Personally, I know a couple in the top (2%-3% nationwide, roughly 200-300k or so) with high wage tech jobs, but their COL is so high, they don't have their townhouse paid off, they don't even have a backyard to grow food in, they even have to rent out every room of their townhouse just to make ends meet. Do you call that "rich"? And yet, their tax rate is extremely high.

The fruits of American labor and dominism are not distributed equally. Most Americans have these rights and necessities in varying degrees from bare minimum, eg leaded water will prevent death by dehydration but causes other problems. Or housing insecurity due to poor opportunities and insufficient safety nets. This does not mean America is not rich as a country. Just that American leaders are incompetent at the wheel. It's been established that America has the means to feed, house, and clothe everyone. Yet it's still an issue. Just a political one.

You've not responded to several of my points and are instead writing paragraphs about the headline summary of my comment. I'm not sure what points you're even trying to make here, maybe you're just venting? You started off talking about what is provided to Americans, when I elaborated on the things you've brought up you've moved onto different topics.

Percent of income spent on necessities is not a comparable metric between developed and developing countries when using it to make unspecific sweeping claims about progress. You're conflating American accomplishments with individual metrics. The two are related yet separate issues.

Your friends making 2-300k are fiscally irresponsible in my opinion. If someone making 6-10x median income can't figure out what millions of other people have on a fraction the income then that says more about the person than anything else.

Are there many efforts in the US to spread subsidised housing out through a broader community to avoid this? I think the idea is that everyone learns something from someone else (empathy, community spirit, leading by example with behaviour, etc).

Yes, and it's led to increasing crime in working-class neighborhoods, because section-8 doesn't cover enough for rent in expensive areas.


There is a real problem with the situation though. And I want to distinguish between the decision you've made, which are savvy, and the broader picture where this showcases some of the more unfortunate elements of socialism.

It is a terrible outcome if millions of Americans are about to go broke and the relative winners are people who (a) totally rely on government handouts and (b) rely on people who are totally reliant on government handouts.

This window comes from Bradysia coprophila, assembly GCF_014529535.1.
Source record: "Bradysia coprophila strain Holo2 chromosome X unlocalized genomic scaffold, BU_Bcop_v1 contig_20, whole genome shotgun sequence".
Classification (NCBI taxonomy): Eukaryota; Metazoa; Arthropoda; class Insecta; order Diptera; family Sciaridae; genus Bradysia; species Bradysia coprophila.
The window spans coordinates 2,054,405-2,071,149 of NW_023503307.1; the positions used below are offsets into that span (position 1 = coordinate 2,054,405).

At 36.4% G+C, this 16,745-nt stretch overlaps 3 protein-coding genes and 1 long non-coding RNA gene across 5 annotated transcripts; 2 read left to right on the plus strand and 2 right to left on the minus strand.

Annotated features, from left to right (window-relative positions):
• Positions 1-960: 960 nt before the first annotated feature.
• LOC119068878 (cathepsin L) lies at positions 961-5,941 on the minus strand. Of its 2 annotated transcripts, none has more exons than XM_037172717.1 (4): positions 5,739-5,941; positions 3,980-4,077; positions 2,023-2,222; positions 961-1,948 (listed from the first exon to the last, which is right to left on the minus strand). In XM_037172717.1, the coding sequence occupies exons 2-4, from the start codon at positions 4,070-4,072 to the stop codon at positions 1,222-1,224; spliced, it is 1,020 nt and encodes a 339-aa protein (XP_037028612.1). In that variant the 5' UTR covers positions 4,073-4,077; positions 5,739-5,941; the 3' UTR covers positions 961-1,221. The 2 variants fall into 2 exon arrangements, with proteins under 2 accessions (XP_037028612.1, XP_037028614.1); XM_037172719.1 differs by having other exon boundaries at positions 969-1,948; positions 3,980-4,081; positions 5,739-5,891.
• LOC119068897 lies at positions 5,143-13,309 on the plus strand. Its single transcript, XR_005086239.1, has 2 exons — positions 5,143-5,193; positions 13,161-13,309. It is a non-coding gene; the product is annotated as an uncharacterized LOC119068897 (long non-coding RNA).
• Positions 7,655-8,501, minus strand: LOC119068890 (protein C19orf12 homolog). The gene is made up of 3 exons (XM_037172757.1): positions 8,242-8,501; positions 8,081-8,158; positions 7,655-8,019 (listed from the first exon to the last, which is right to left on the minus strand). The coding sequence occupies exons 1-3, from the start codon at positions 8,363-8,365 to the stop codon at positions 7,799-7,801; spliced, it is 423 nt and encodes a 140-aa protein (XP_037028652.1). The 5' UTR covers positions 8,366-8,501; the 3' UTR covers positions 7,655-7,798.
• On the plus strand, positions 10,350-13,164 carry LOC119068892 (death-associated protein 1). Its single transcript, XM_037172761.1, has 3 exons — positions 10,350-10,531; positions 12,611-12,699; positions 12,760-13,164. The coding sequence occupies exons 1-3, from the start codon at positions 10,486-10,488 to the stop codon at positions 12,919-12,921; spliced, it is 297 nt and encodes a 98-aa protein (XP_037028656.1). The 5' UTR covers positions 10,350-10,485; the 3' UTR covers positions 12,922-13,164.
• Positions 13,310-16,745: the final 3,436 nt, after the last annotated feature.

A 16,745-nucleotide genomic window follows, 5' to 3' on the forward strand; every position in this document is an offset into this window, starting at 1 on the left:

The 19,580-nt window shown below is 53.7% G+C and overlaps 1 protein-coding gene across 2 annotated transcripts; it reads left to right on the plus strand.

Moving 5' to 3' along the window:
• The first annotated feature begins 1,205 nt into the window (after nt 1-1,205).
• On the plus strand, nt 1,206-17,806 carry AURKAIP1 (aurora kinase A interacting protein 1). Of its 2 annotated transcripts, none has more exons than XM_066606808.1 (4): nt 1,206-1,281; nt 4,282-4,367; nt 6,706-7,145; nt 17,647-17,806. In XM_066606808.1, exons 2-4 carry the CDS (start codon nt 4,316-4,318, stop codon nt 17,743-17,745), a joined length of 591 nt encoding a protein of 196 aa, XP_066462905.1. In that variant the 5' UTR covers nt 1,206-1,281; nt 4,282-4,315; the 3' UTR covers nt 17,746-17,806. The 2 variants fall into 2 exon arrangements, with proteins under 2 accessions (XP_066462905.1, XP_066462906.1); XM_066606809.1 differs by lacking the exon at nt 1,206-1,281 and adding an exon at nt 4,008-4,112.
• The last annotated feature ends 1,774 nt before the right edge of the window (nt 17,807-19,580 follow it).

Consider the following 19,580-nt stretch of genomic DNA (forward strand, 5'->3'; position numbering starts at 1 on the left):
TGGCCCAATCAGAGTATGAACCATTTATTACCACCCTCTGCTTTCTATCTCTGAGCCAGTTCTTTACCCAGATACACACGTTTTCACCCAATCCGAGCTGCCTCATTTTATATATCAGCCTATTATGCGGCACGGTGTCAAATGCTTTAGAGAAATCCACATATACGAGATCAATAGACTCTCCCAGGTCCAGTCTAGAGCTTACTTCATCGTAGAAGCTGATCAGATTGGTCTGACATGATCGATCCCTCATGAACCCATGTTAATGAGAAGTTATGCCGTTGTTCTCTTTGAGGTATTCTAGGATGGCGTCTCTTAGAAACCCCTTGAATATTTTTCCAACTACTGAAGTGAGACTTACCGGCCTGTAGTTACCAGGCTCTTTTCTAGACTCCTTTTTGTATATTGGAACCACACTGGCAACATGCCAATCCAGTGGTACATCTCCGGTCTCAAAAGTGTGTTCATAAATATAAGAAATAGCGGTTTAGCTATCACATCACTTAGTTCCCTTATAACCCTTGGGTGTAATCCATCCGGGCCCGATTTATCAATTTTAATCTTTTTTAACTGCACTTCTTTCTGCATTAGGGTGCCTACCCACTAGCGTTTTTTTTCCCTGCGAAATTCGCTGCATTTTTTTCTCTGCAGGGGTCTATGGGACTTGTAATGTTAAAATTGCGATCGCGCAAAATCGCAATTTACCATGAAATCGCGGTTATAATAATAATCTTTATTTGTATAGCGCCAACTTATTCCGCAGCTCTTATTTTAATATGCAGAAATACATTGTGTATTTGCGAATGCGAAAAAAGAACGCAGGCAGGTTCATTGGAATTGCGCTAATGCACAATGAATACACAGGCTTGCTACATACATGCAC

This story points to a situation where a rational person would rather be involved in ventures that produce less resources than they consume. That will really start to hurt the absolute measures of prosperity if it persists for long.

> These tenants are often not accepted by landlords because they're thought to cause more issues.

You're ignoring the potential effects on property value.

> You're ignoring the potential effects on property value.

Bingo. Surprised nobody else brought this up. Not to mention the neighboring home/property owners are going to be pissed off because it's a potential drag on their property value. Though the stigma against section 8 may not even be warranted. I wonder whether there are any studies on the effects of section 8 on communities.

One of the few things our government (UK) has got right with housing is to ensure nearly every development includes social housing.

It's not perfect though as you get ridiculous situations like social housing in modern apartment blocks in the middle of London that no average worker could afford.

Or separate entrances for the social housing flats and regular flats in the same building (regular as in how it was intended to be built, not with extra walls to create extra rooms or with no living rooms at all).

Or with social housing residents being asked to pay separately for communal areas maintenance (because the government doesn't pay for that but you can't really stop people from walking on the grass) that they didn't ask for.

Nothing is perfect but it's a long way forward from complete segregation.

This is just the start. Landlords would be smart to work with tenants to share some of the loss and renegotiate temporary adjustments to keep at least some revenue coming in because the heady days of high demand for rental units is likely behind us for a while.

It'll be worse in downtown areas. I've heard from multiple firms that are looking at downsizing their expensive office space and continuing to allow employees to work from home. if a person doesn't have to work downtown they will often choose not to live there either.